Last week land minister Betty Amongi got a rough reception from the people of Amuru. The minister had gone along to launch the surveying of land intended for a sugar operation in the area.
Protracted discussion with the political and traditional leaders had been going on for some time up to that point and it seemed as if agreement had been reached. Or so It must have seemed for Amongi and her people.
On arrival they were greeted by an agitated population – mobilised by area MPs, who thought all their issues had not been addressed.
It was back to the drawing board for the government.
On the weekend maverick army man Kasirye Gwanga on his own admission sent developers scurrying for cover when he claimed they were trespassing on his land. Setting ablaze an earth mover that had already started levelling the land.
The common denominator is land.
"We have kicked this tin so far down the road and now it seems it has come to a point where we have to handle it one way or another....
To unlock the full value of our land we need to resolve the land issue.
It is one thing that our land tenure system is complicated but also that our land is largely untitled. One of the major fallouts of this is that we are wasteful and unproductive with our land.
Because our yields are so low we need more and more land to produce not much more than before.
To illustrate. According to the Uganda Coffee Development Authority (UCDA) the average yield per hectare of coffee on our farms is half a ton. However over in Mityana there is a farm which produces 2.5 tons a hectare. The difference is that our farmers not only use poor farming methods but then go ahead and lose a significant portion of the crop through inferior post-harvest handling.
"When land rights are not clear either because many people are actually squatters on the land they are on or because land is held through some community consensus that is hard to defend in law, it becomes difficult to invest in it and therefore push up the productivity of the land...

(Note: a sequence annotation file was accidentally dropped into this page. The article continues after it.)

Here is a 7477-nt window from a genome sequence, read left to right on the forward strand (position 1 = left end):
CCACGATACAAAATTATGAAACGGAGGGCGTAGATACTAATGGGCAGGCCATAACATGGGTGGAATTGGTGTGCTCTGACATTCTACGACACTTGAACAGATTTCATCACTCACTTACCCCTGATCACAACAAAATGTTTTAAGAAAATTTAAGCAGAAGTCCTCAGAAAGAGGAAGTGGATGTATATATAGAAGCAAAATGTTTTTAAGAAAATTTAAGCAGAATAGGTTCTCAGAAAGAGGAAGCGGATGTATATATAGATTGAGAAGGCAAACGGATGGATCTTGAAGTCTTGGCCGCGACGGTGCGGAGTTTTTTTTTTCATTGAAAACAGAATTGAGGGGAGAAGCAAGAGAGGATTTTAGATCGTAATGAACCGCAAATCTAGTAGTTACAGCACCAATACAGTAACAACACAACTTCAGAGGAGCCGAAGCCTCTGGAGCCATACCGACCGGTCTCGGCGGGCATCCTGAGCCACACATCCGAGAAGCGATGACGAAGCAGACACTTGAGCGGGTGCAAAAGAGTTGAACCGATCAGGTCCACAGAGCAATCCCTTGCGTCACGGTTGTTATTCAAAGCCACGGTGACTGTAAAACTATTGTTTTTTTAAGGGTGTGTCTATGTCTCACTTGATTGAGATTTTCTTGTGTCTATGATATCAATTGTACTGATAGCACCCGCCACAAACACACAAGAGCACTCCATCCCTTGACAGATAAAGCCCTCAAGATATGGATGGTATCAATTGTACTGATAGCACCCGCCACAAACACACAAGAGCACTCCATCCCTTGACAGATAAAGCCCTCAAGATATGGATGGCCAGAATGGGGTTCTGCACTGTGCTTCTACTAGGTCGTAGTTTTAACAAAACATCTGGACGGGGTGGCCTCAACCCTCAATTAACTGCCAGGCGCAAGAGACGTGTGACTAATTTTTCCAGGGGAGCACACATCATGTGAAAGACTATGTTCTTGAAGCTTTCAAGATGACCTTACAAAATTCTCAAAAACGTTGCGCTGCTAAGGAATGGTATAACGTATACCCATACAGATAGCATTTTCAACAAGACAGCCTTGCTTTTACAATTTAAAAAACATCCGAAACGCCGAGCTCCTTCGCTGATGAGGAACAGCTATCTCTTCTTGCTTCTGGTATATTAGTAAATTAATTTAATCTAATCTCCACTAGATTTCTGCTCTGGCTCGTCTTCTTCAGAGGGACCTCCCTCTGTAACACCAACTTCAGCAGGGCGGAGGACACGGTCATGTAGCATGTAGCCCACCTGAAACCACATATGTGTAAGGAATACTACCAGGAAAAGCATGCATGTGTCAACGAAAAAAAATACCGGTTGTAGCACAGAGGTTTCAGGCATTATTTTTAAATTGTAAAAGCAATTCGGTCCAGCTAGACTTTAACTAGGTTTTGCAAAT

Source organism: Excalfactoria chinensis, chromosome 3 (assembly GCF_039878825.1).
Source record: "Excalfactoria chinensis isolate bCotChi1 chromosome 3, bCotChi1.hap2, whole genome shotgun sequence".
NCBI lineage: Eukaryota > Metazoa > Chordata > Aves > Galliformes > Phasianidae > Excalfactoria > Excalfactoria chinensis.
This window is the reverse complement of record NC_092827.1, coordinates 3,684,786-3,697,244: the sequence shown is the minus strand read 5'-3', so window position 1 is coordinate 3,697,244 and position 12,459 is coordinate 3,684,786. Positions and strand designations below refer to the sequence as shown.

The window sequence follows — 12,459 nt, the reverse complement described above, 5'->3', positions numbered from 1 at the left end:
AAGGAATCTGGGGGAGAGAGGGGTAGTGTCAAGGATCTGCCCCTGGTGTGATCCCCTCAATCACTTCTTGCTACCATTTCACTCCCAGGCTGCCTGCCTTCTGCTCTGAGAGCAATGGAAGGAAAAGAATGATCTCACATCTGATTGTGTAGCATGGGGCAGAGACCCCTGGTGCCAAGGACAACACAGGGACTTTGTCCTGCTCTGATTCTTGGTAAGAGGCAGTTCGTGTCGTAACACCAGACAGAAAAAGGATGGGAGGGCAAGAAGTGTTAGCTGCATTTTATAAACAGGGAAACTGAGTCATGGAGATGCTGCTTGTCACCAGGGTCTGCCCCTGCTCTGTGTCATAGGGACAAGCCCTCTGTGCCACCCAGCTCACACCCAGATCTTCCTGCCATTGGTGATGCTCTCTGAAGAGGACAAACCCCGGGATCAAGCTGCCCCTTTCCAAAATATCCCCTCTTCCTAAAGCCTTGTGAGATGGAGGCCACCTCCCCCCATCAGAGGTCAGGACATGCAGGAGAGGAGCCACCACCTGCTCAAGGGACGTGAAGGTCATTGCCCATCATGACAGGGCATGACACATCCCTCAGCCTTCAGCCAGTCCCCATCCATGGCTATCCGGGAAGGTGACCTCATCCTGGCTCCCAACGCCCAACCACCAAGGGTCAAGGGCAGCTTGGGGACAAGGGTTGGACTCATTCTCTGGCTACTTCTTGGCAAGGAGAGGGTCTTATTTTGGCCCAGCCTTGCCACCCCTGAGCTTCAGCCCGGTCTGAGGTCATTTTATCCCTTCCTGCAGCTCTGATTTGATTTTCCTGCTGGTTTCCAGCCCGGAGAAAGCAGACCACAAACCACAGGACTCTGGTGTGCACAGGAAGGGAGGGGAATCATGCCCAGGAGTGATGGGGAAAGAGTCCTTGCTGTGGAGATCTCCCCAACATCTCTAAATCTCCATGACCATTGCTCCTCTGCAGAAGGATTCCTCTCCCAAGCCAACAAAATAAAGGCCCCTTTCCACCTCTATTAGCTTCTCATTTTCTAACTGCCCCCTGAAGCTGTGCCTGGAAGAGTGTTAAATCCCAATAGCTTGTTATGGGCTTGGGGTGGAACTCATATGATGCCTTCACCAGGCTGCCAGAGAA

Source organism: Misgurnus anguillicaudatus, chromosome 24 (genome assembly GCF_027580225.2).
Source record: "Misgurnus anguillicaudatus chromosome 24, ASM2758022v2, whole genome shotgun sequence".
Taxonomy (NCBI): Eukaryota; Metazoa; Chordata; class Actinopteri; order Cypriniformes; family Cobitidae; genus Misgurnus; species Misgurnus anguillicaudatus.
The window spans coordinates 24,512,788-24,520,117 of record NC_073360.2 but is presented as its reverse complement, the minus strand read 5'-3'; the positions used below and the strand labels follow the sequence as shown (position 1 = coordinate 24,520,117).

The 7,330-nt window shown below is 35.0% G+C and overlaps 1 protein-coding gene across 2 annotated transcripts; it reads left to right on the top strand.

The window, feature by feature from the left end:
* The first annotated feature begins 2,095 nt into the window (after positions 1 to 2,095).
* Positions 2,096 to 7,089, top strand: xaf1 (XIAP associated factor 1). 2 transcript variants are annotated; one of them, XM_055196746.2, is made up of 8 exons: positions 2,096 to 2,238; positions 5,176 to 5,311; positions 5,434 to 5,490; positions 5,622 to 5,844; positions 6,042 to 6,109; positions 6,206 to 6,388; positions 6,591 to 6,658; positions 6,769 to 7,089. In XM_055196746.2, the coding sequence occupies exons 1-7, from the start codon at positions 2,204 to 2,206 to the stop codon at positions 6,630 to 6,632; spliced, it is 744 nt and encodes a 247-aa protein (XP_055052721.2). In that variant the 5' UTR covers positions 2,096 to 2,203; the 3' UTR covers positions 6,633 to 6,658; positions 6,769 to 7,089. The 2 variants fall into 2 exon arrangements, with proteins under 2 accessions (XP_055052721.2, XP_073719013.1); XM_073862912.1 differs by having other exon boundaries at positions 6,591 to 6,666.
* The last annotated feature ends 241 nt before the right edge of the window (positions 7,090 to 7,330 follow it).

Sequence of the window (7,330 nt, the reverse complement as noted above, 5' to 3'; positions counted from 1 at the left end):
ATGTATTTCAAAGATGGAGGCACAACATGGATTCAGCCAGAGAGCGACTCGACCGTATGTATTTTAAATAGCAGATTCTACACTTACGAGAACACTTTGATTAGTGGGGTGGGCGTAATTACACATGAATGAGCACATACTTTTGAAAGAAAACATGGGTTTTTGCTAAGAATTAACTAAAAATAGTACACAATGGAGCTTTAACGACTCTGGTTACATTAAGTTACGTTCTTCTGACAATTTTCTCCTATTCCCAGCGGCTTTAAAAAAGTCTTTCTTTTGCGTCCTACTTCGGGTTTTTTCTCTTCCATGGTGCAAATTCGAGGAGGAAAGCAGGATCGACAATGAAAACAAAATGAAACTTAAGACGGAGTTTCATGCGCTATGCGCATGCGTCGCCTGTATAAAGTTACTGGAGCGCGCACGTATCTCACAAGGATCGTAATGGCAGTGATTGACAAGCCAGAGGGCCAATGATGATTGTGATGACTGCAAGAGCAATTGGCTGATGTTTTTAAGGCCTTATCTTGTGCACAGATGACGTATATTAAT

As a result we are in the interesting situation in Uganda where eight in every ten Ugandans own the houses they live in but we still have a per capita income of less than a thousand dollars.
The two facts are related.
If land is properly titled it can either be leased or sold or invested in to extract its full value. So I can sell it or if I can’t till it but still want to hold on to it, I can lease it to someone with means to make it more productive. Or I can borrow money against the land to invest in fertilisers, better workers or capital equipment to improve yields.
Interestingly the more productive the land is the less people will be dependent on the land for a livelihood, as increased incomes will allow people to educate their children who move on to better paying jobs or mechanise their farms and hence need fewer workers.
The challenge is that land reform of any sort is fraught with political risk. It often means going against the entrenched interest around land, which in Uganda’s case is not really the big land owners but the millions of small holders hanging on to their holding like grim death for lack of an alternative asset to call their own. Who look on attempts to regularise the tenure system with a jaundiced eye, scared that you might be trying to dispossess them using cunning and smoke screens.
Of course there are the elite who are not averse to exploit this mistrust to earn leverage against the government or establishment.
"The point is we are going to have to bite this bullet, sooner rather than later. If we are to transform the economy away from a largely agricultural to a modern one based on industry and services. If we think we can do this without resolving our land question we are living in a fool’s paradise...